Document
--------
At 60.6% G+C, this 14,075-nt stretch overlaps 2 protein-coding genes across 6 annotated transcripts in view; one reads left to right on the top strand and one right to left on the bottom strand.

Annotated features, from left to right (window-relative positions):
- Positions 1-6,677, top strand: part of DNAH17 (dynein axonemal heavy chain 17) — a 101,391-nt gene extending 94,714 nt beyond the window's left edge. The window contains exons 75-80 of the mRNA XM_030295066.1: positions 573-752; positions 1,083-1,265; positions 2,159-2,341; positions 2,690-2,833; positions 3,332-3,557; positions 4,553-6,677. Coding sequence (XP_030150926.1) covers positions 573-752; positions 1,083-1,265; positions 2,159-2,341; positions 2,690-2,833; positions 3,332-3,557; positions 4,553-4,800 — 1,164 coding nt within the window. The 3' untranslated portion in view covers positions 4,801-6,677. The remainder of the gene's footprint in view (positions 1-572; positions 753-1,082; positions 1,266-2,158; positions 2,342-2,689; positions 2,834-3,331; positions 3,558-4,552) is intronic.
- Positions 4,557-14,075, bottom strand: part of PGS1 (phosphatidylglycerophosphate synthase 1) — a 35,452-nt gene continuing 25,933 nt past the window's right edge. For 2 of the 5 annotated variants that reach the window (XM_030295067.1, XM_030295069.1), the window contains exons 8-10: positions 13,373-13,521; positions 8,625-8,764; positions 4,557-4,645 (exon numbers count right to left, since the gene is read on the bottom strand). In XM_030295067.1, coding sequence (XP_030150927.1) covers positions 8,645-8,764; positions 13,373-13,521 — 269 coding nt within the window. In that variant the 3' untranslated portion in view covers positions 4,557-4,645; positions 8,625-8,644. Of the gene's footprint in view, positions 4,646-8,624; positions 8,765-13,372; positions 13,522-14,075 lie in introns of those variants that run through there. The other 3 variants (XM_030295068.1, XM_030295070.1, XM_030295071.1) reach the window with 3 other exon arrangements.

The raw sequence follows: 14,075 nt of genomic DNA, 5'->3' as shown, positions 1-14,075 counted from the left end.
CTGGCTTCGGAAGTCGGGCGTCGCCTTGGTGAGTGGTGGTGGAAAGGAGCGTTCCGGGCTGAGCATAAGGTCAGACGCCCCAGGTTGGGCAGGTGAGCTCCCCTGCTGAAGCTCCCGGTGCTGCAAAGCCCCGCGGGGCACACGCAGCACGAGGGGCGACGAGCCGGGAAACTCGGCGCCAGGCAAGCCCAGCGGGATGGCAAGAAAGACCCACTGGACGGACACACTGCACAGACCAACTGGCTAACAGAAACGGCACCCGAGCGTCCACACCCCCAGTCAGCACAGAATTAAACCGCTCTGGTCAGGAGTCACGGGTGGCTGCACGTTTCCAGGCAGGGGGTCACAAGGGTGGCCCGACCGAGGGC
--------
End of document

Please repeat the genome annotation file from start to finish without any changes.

At 60.6% G+C, this 14,075-nt stretch overlaps 2 protein-coding genes across 6 annotated transcripts in view; one reads left to right on the top strand and one right to left on the bottom strand.

Annotated features, from left to right (window-relative positions):
- Positions 1-6,677, top strand: part of DNAH17 (dynein axonemal heavy chain 17) — a 101,391-nt gene extending 94,714 nt beyond the window's left edge. The window contains exons 75-80 of the mRNA XM_030295066.1: positions 573-752; positions 1,083-1,265; positions 2,159-2,341; positions 2,690-2,833; positions 3,332-3,557; positions 4,553-6,677. Coding sequence (XP_030150926.1) covers positions 573-752; positions 1,083-1,265; positions 2,159-2,341; positions 2,690-2,833; positions 3,332-3,557; positions 4,553-4,800 — 1,164 coding nt within the window. The 3' untranslated portion in view covers positions 4,801-6,677. The remainder of the gene's footprint in view (positions 1-572; positions 753-1,082; positions 1,266-2,158; positions 2,342-2,689; positions 2,834-3,331; positions 3,558-4,552) is intronic.
- Positions 4,557-14,075, bottom strand: part of PGS1 (phosphatidylglycerophosphate synthase 1) — a 35,452-nt gene continuing 25,933 nt past the window's right edge. For 2 of the 5 annotated variants that reach the window (XM_030295067.1, XM_030295069.1), the window contains exons 8-10: positions 13,373-13,521; positions 8,625-8,764; positions 4,557-4,645 (exon numbers count right to left, since the gene is read on the bottom strand). In XM_030295067.1, coding sequence (XP_030150927.1) covers positions 8,645-8,764; positions 13,373-13,521 — 269 coding nt within the window. In that variant the 3' untranslated portion in view covers positions 4,557-4,645; positions 8,625-8,644. Of the gene's footprint in view, positions 4,646-8,624; positions 8,765-13,372; positions 13,522-14,075 lie in introns of those variants that run through there. The other 3 variants (XM_030295068.1, XM_030295070.1, XM_030295071.1) reach the window with 3 other exon arrangements.

The raw sequence follows: 14,075 nt of genomic DNA, 5'->3' as shown, positions 1-14,075 counted from the left end.
CTGGCTTCGGAAGTCGGGCGTCGCCTTGGTGAGTGGTGGTGGAAAGGAGCGTTCCGGGCTGAGCATAAGGTCAGACGCCCCAGGTTGGGCAGGTGAGCTCCCCTGCTGAAGCTCCCGGTGCTGCAAAGCCCCGCGGGGCACACGCAGCACGAGGGGCGACGAGCCGGGAAACTCGGCGCCAGGCAAGCCCAGCGGGATGGCAAGAAAGACCCACTGGACGGACACACTGCACAGACCAACTGGCTAACAGAAACGGCACCCGAGCGTCCACACCCCCAGTCAGCACAGAATTAAACCGCTCTGGTCAGGAGTCACGGGTGGCTGCACGTTTCCAGGCAGGGGGTCACAAGGGTGGCCCGACCGAGGGC